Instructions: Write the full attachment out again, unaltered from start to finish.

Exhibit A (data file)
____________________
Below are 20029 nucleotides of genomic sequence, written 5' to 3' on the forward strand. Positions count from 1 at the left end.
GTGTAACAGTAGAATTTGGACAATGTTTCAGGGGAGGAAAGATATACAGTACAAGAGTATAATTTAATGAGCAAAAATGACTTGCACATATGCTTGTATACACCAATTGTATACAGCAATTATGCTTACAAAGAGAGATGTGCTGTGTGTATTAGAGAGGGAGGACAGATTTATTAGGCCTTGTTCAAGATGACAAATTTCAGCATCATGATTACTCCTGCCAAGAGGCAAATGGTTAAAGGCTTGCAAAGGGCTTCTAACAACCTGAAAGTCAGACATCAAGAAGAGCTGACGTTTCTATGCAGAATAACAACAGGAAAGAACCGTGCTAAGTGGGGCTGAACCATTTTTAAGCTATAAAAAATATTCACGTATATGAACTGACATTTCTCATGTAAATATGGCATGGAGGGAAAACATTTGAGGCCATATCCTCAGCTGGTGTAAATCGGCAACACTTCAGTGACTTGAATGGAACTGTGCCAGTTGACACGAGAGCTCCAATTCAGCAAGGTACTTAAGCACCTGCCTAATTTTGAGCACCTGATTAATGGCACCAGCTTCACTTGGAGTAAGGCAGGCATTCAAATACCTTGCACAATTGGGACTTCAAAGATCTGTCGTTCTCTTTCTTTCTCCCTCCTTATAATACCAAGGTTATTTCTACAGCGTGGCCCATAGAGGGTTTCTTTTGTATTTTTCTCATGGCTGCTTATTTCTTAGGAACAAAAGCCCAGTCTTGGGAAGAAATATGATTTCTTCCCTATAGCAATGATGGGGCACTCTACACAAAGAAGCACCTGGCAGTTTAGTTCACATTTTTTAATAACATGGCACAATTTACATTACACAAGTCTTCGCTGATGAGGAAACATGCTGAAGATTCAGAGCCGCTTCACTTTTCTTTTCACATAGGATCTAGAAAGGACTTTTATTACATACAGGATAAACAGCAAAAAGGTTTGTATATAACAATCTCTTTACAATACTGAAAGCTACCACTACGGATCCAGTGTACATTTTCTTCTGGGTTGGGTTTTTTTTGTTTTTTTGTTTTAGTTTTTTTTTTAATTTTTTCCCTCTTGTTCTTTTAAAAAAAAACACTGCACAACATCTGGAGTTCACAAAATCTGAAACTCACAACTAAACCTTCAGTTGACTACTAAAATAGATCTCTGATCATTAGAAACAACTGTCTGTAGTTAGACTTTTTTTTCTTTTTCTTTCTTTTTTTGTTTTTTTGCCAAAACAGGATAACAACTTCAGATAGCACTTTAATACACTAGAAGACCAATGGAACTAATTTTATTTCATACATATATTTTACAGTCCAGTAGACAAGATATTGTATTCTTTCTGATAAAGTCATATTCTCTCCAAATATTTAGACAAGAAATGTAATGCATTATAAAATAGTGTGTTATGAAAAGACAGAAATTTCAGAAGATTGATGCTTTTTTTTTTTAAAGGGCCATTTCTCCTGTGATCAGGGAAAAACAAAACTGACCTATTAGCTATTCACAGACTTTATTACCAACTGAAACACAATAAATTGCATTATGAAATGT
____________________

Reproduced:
Below are 20029 nucleotides of genomic sequence, written 5' to 3' on the forward strand. Positions count from 1 at the left end.
GTGTAACAGTAGAATTTGGACAATGTTTCAGGGGAGGAAAGATATACAGTACAAGAGTATAATTTAATGAGCAAAAATGACTTGCACATATGCTTGTATACACCAATTGTATACAGCAATTATGCTTACAAAGAGAGATGTGCTGTGTGTATTAGAGAGGGAGGACAGATTTATTAGGCCTTGTTCAAGATGACAAATTTCAGCATCATGATTACTCCTGCCAAGAGGCAAATGGTTAAAGGCTTGCAAAGGGCTTCTAACAACCTGAAAGTCAGACATCAAGAAGAGCTGACGTTTCTATGCAGAATAACAACAGGAAAGAACCGTGCTAAGTGGGGCTGAACCATTTTTAAGCTATAAAAAATATTCACGTATATGAACTGACATTTCTCATGTAAATATGGCATGGAGGGAAAACATTTGAGGCCATATCCTCAGCTGGTGTAAATCGGCAACACTTCAGTGACTTGAATGGAACTGTGCCAGTTGACACGAGAGCTCCAATTCAGCAAGGTACTTAAGCACCTGCCTAATTTTGAGCACCTGATTAATGGCACCAGCTTCACTTGGAGTAAGGCAGGCATTCAAATACCTTGCACAATTGGGACTTCAAAGATCTGTCGTTCTCTTTCTTTCTCCCTCCTTATAATACCAAGGTTATTTCTACAGCGTGGCCCATAGAGGGTTTCTTTTGTATTTTTCTCATGGCTGCTTATTTCTTAGGAACAAAAGCCCAGTCTTGGGAAGAAATATGATTTCTTCCCTATAGCAATGATGGGGCACTCTACACAAAGAAGCACCTGGCAGTTTAGTTCACATTTTTTAATAACATGGCACAATTTACATTACACAAGTCTTCGCTGATGAGGAAACATGCTGAAGATTCAGAGCCGCTTCACTTTTCTTTTCACATAGGATCTAGAAAGGACTTTTATTACATACAGGATAAACAGCAAAAAGGTTTGTATATAACAATCTCTTTACAATACTGAAAGCTACCACTACGGATCCAGTGTACATTTTCTTCTGGGTTGGGTTTTTTTTGTTTTTTTGTTTTAGTTTTTTTTTTAATTTTTTCCCTCTTGTTCTTTTAAAAAAAAACACTGCACAACATCTGGAGTTCACAAAATCTGAAACTCACAACTAAACCTTCAGTTGACTACTAAAATAGATCTCTGATCATTAGAAACAACTGTCTGTAGTTAGACTTTTTTTTCTTTTTCTTTCTTTTTTTGTTTTTTTGCCAAAACAGGATAACAACTTCAGATAGCACTTTAATACACTAGAAGACCAATGGAACTAATTTTATTTCATACATATATTTTACAGTCCAGTAGACAAGATATTGTATTCTTTCTGATAAAGTCATATTCTCTCCAAATATTTAGACAAGAAATGTAATGCATTATAAAATAGTGTGTTATGAAAAGACAGAAATTTCAGAAGATTGATGCTTTTTTTTTTTAAAGGGCCATTTCTCCTGTGATCAGGGAAAAACAAAACTGACCTATTAGCTATTCACAGACTTTATTACCAACTGAAACACAATAAATTGCATTATGAAATGT